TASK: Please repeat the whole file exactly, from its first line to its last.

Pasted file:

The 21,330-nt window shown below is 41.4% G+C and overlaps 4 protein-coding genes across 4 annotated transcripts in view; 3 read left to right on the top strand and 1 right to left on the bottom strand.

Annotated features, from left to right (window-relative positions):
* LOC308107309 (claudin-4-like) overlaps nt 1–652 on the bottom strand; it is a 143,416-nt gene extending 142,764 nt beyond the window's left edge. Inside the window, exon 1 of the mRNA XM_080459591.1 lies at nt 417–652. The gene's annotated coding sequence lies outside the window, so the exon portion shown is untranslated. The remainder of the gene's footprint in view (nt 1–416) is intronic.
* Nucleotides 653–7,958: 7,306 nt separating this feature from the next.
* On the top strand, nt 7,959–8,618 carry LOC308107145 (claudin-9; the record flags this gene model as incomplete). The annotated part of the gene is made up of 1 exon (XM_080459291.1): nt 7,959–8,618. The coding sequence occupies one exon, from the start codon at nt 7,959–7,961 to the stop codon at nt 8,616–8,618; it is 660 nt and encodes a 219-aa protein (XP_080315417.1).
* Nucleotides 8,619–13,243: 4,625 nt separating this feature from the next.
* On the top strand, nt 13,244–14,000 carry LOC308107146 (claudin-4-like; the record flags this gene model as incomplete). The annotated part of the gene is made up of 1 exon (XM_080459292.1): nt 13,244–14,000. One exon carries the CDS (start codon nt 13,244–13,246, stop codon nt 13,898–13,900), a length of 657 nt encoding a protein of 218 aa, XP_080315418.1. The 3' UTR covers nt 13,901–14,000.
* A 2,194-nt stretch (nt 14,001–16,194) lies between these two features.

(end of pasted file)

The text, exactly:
The 21,330-nt window shown below is 41.4% G+C and overlaps 4 protein-coding genes across 4 annotated transcripts in view; 3 read left to right on the top strand and 1 right to left on the bottom strand.

Annotated features, from left to right (window-relative positions):
* LOC308107309 (claudin-4-like) overlaps nt 1–652 on the bottom strand; it is a 143,416-nt gene extending 142,764 nt beyond the window's left edge. Inside the window, exon 1 of the mRNA XM_080459591.1 lies at nt 417–652. The gene's annotated coding sequence lies outside the window, so the exon portion shown is untranslated. The remainder of the gene's footprint in view (nt 1–416) is intronic.
* Nucleotides 653–7,958: 7,306 nt separating this feature from the next.
* On the top strand, nt 7,959–8,618 carry LOC308107145 (claudin-9; the record flags this gene model as incomplete). The annotated part of the gene is made up of 1 exon (XM_080459291.1): nt 7,959–8,618. The coding sequence occupies one exon, from the start codon at nt 7,959–7,961 to the stop codon at nt 8,616–8,618; it is 660 nt and encodes a 219-aa protein (XP_080315417.1).
* Nucleotides 8,619–13,243: 4,625 nt separating this feature from the next.
* On the top strand, nt 13,244–14,000 carry LOC308107146 (claudin-4-like; the record flags this gene model as incomplete). The annotated part of the gene is made up of 1 exon (XM_080459292.1): nt 13,244–14,000. One exon carries the CDS (start codon nt 13,244–13,246, stop codon nt 13,898–13,900), a length of 657 nt encoding a protein of 218 aa, XP_080315418.1. The 3' UTR covers nt 13,901–14,000.
* A 2,194-nt stretch (nt 14,001–16,194) lies between these two features.